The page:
Progress is a beautiful thing.
Check this out: A year ago, at the 2009 Alston + Bird Corporate Cup half-marathon, right around Dilworth Neighborhood Grille near the 12th mile marker, I stopped ... and walked. Felt like a loser. Watched as my friend Holly hustled up the hill. After a minute or two, I struggled up Morehead and finished in 1:52:02.
This morning, at the 2010 running of the same race, right around Dilworth Neighborhood Grille near the 12th mile marker, I took off. Felt like a champ. Hustled up the hill, passing several guys ... who looked a lot like I did a year ago. Made the turn onto Tryon Street, kicked to a 1:36:44. Eighty-fourth out of 770 participants.
What's the difference? I mean, obviously, I'm a better runner than I was this time a year ago. I've trained harder, I've trained smarter, I've picked up the intensity when I've felt good, I've backed off when I've felt bad. I have a lot more race experience.
But there's another secret. If you can call it a secret. Maybe just call it One to Grow On. A lesson. A good thing to bear in mind. And this is going to sound corny. Except it's true. Whenever I race, I try to surround myself with positive energy.
Let's talk about this a little bit. See, when it comes to races, there are plenty of things that are out of your control. You can't control the weather (although today's was perfect). You can't control the course layout (Corporate Cup is always gonna be hilly). There's not much you can do about a head cold, and you never can guess exactly how last night's dinner might sit in your stomach.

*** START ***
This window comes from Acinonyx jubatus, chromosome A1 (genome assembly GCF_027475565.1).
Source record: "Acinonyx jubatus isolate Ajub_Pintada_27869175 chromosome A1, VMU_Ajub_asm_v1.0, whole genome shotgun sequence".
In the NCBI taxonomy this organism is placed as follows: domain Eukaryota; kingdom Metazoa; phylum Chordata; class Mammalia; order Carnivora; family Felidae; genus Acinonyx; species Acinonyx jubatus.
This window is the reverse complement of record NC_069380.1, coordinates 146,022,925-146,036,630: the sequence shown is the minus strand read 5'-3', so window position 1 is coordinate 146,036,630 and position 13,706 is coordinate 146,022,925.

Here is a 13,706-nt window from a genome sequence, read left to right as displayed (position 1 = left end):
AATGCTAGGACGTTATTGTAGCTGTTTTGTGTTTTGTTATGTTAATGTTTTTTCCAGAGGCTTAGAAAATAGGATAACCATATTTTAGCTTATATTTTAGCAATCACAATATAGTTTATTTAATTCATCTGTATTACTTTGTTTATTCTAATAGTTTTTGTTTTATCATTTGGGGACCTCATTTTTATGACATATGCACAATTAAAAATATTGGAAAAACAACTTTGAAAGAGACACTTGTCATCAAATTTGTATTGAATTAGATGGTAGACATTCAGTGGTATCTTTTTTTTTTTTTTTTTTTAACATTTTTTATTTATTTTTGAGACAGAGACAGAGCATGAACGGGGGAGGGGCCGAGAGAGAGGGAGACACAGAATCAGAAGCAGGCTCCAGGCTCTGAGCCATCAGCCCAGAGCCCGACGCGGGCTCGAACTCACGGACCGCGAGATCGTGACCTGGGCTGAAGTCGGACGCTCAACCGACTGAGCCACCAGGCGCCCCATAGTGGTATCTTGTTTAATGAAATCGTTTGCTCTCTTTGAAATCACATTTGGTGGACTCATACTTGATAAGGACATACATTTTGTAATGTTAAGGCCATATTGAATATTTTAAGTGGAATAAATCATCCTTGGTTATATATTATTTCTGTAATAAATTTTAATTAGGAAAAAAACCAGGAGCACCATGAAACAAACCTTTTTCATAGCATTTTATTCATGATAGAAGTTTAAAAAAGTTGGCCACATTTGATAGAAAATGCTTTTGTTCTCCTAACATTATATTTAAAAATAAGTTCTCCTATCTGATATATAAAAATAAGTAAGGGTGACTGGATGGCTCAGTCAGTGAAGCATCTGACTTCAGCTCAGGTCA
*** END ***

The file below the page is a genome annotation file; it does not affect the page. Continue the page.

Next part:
You have complete control, however, over your attitude, and over how you carry yourself. If you have a great attitude, little boosts of energy are sprinkled all throughout the racecourse. They're there for the taking, these little boosts -- and they're every bit as useful as the GUs in your pocket or the fluids at the water stations.
Some basic tenets that I live by when racing:
If you're settling into a groove and you've been running next to the same person for a few minutes, make small talk. "What're you shooting for today?" "Has it really only been 5 miles??" "Who put this hill here?" Anything. If they blow you off, move on, or let them move on. Chances are good, though, that they won't. A little small talk can go a long way toward making the miles go by faster. Boost.
Say thank you. Sure, the cops are getting paid by the race organizer, but their job is to protect you from motorists, and by and large, they do a darn good job. And volunteers are, well, volunteers. They don't get a cent. They're there basically acting as your personal servant, handing you a cup of Gatorade or bending down to pull off your timing chip. The least you can do is acknowledge their presence! I feel good every time I say the words "Thank you" (and I say them a lot), mainly because I'm pretty sure these people don't hear them often enough. Another boost.